Fr Lush Gjergji is the vicar of Prizren, in Kosovo. "As soon as I met Mother Teresa in 1968, I quickly realised she was a saint." The priest hopes that in 2017 Pope Francis will consecrate the shrine under construction. He talks about the question of the "dark night", the homes of the Missionaries of Charity, the size of the Catholic Church in Kosovo.
Rome (AsiaNews) – In 2007, in Pristina, capital of Kosovo, "we began building the Mother Teresa Cathedral. Masses started in 2010, but the building is not yet complete. In 2017, on the day of the first anniversary of the canonisation of Mother, we would like to have the shrine dedicated to her consecrated and hope that Pope Francis will do so," said Fr Lush Gjergji, vicar general of the diocese of Prizren, in Kosovo, who spoke to AsiaNews on the sidelines of the celebrations in the Vatican for the proclamation of the saint of Calcutta.
Recalling the day he met Mother Teresa in the fall of 1968, he said, "My first feeling was this: in front of me I had a great saint. She became the mother of my vocation, a constant inspiration for my life."
Father Lush is the official biographer of Mother Teresa, whom she met when he was young because of family connection to the founder of the Missionaries of Charity. His aunt Mrika and his mother Dile were contemporaries of Mother Teresa and spent their childhood in Skopje. Even before he met her in Rome in 1968, Father Lush had already heard about the nun, whose family and local priests "preached her life and works."
"When I met her,” he noted, “I felt right away the holiness of the Mother and at that moment I decided that I wanted to dedicate a good part of my life to know her more closely: the family, the parish life, the roots of this great marvel of goodness and love. "
The priest believes he "kept the promise, with 15 books devoted to the life of Teresa Mother”, including the first full biography. As he put it, "I tried to follow her for her entire life, until her ‘return to the Father's house'."
Of the numerous meetings with the saint of Calcutta – when she received the Nobel Peace Prize in Oslo in 1979, the opening of several homes of the Missionaries of Charity in Eastern Europe, five visits in Kosovo, ten days in Calcutta in 1989, and others – "Each meeting was like the first, attractive, deep, motherly."
The priest also cites Mother Teresa who always, “looking at the five fingers of the hand, would repeat every day that it was her Gospel: 'What will I do today for Jesus?'. This is the best test of the Christian conscience."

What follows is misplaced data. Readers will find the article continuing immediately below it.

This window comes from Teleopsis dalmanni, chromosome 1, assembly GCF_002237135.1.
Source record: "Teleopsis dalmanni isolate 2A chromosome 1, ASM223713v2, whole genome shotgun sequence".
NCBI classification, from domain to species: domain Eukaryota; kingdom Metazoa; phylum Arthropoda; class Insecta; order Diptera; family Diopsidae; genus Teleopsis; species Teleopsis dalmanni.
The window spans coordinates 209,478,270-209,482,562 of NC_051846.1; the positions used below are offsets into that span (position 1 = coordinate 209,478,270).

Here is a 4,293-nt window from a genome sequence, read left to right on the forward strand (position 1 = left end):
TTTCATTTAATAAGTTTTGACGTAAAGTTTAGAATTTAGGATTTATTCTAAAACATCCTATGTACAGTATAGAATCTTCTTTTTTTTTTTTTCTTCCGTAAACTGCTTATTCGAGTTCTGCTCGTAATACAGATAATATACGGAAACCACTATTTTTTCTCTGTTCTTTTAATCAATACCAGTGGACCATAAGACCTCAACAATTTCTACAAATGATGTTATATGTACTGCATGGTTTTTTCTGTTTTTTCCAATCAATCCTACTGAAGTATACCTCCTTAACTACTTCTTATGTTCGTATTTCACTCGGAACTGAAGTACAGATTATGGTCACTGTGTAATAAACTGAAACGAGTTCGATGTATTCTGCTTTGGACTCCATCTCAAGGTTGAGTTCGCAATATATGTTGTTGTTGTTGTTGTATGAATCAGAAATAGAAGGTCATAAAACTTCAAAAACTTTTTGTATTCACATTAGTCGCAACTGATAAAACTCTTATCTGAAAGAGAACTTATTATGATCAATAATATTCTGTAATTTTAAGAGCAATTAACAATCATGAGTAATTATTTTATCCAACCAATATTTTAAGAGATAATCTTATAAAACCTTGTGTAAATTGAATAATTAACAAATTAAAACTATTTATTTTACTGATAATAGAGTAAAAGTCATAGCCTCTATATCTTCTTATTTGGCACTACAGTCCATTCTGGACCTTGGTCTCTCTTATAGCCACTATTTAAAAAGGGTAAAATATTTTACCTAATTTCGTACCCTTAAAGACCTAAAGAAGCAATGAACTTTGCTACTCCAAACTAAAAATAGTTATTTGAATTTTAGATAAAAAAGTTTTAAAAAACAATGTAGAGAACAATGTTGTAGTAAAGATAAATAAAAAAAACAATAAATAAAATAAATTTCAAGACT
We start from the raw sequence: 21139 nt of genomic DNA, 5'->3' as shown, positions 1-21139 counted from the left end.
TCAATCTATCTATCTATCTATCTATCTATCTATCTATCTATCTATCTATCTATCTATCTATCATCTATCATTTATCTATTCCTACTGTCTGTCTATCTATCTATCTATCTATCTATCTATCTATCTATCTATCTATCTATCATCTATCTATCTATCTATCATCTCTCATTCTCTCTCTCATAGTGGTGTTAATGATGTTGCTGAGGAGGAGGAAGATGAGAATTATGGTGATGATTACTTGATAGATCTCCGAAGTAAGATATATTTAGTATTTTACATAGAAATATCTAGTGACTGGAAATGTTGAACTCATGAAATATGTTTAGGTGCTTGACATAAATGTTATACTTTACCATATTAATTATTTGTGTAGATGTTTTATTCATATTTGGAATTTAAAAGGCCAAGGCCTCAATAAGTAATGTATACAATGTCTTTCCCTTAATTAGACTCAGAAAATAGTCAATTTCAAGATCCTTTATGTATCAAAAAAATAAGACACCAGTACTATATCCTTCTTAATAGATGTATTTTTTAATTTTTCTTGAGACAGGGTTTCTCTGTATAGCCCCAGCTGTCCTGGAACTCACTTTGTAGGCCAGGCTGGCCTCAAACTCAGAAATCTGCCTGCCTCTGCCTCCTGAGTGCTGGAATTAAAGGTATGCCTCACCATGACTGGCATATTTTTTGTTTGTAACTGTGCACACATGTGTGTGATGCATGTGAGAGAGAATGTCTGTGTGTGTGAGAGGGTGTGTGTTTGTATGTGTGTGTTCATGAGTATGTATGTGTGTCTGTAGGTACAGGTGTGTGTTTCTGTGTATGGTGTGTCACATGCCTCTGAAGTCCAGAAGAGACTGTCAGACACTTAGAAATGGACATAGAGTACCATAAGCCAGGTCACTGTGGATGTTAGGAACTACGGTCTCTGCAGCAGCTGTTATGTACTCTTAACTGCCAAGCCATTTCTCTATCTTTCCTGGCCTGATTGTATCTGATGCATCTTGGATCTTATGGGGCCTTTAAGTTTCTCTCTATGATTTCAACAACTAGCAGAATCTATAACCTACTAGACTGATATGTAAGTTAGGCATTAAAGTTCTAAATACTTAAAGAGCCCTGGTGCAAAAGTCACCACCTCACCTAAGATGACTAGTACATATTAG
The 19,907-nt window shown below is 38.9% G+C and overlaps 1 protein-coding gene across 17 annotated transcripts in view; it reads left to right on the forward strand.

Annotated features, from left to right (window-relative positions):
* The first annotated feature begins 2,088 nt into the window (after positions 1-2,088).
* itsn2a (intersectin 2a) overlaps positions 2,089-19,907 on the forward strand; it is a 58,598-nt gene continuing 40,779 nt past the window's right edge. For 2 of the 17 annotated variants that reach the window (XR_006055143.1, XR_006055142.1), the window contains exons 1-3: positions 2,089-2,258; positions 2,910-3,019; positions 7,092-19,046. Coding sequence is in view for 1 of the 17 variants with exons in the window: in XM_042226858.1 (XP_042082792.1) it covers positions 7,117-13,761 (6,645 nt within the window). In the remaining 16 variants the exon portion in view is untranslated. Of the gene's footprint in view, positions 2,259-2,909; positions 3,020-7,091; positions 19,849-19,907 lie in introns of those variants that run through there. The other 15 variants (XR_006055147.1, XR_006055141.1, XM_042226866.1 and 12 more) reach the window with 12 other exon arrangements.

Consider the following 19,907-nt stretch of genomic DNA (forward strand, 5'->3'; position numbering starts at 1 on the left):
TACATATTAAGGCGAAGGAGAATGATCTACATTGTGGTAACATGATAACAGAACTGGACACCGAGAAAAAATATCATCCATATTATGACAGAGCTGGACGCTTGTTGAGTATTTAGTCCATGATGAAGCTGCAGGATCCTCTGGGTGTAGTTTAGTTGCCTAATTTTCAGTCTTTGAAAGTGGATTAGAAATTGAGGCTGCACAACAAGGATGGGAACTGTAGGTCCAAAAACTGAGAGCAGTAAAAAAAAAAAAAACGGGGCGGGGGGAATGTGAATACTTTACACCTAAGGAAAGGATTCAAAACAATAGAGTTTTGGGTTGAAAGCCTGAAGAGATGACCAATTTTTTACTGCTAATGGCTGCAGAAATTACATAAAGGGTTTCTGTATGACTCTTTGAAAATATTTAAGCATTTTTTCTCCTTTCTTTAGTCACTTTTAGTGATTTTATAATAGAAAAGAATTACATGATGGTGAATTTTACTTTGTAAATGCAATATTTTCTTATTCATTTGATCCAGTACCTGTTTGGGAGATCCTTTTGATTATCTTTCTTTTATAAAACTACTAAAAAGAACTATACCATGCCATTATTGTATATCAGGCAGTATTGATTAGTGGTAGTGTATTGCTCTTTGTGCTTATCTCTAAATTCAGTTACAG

As for the "dark night", the period in which Mother Teresa experienced the "silence of God", Father Lush said: "It was a period when God put her to the test. It was a long and tough test; she felt as if she had been abandoned by the Lord. But Mother Teresa's response was outstanding: perseverance in the faith and fidelity in love. This testifies to the great holiness of the Mother, her ability to suffer and offer everything to God and her fellows."
"Without suffering and sacrifice, she would no longer be herself, much less the Missionary of Charity, so bold a person to face all evil in the modern world. She said: 'Without love and sacrifice, life does not make sense'.”
Fr Lush is convinced that the canonisation of Mother will bring many blessings to the Church in Kosovo. "Mother Teresa is the most beautiful expression of our Albanian tradition that respects and practices hospitality, generosity, sense of family life, ecumenical and inter-religious dialogue".
Regarding the relationship with other religions, the vicar of Prizren notes that the local church has good ties with the Serbian Orthodox Church and the Islamic community, with which "we seek different points of meeting and collaboration for the common good".
Incidentally, despite the small number of Catholics in the country, about 60,000 (3 per cent of the population), Kosovo has "provided some priests and religious to Albania, the European Diaspora and the US."
The priest is also happy about the valuable work done by the Missionaries of Charity. They are "respected by everyone", taking care of the poor, the elderly, the abandoned, in homes in Peja and Skopje (founded by Mother in 1982 and 1980 respectively).
Finally, he hopes that Pope Francis will consecrate the new shrine dedicated to the saint. "This will be a good opportunity for pilgrimages on Mother Teresa's footsteps: Prizren, where her parents were born; Skopje, where the saint was born; Letnica, where she decided to become a nun to help the world's poor".